At first glance, George Town has it all.
Stunning beaches, incredible snorkeling, and a thriving nightlife–throw in a few bank privacy laws and no direct income tax and voila! The fifth largest financial hub in the world and hot spot for the famous and wealthy. Alas, all is not well in paradise. The renowned tax haven also happens to be a nucleus of destructive hurricane activity.
The small, flat island that hosts about two million tourists a year is extremely susceptible to heavy winds and rising sea levels. This factoid becomes particularly consequential in the face of devastating hurricanes that hit the island on average, every 2.2 years. In 2004, Hurricane Ivan submerged over 25% of Grand Cayman. Researchers estimate that over 80% of the island’s buildings were damaged in the hurricane.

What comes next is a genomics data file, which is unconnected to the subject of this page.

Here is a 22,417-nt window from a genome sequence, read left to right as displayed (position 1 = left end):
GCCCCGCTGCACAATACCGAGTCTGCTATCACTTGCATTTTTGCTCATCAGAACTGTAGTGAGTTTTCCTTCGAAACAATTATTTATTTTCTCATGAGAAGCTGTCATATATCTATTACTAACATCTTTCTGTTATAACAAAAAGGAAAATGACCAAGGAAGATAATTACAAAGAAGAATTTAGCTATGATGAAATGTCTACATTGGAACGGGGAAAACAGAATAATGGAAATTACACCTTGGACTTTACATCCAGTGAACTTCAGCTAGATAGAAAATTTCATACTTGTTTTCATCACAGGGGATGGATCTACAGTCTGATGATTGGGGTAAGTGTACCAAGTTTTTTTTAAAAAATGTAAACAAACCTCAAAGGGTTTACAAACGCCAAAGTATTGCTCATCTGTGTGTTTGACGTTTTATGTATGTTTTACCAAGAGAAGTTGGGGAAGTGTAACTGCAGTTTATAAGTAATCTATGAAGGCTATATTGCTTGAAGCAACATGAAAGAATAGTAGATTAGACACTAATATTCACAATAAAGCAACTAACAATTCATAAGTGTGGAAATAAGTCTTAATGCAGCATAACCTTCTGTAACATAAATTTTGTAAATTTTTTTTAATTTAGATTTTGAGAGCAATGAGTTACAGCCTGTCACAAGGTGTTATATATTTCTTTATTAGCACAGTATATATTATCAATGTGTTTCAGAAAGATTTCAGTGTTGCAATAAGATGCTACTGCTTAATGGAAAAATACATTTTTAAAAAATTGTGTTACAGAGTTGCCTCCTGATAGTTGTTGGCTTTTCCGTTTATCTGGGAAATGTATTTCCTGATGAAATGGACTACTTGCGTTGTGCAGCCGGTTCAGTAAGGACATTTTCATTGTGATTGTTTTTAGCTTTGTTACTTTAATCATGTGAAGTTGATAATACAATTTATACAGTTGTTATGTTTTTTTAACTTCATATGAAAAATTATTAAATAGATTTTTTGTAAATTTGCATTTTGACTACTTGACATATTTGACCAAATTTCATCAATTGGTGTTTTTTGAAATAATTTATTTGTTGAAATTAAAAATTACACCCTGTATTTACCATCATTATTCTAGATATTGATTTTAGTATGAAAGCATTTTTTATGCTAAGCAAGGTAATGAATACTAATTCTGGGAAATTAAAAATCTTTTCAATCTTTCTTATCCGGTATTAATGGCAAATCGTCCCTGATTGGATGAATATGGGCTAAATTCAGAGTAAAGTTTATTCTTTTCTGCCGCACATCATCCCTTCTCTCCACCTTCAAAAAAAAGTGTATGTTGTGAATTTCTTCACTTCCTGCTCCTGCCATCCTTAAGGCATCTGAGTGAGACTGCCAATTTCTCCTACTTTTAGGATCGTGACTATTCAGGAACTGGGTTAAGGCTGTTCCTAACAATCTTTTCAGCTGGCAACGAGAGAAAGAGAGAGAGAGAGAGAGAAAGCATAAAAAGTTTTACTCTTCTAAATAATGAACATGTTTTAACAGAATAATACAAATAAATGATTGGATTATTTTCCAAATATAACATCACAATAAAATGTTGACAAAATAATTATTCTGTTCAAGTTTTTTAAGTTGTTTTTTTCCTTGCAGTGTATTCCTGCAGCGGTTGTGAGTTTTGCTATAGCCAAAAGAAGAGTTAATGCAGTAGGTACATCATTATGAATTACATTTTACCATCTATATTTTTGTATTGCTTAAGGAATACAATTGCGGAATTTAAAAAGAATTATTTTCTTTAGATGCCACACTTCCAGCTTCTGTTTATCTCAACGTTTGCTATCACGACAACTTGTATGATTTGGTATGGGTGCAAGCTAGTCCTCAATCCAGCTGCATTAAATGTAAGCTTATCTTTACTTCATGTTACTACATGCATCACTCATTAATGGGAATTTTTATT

George Town’s incredibly resilient financial sector reopened with power only days after the hurricane struck. Impressive as it was, the recovery was criticized by many of the island’s less fortunate inhabitants who were left in the dark. However, the situation isn’t entirely obvious–Grand Cayman has more registered businesses than it has citizens. It seems the government was just serving the larger constituency.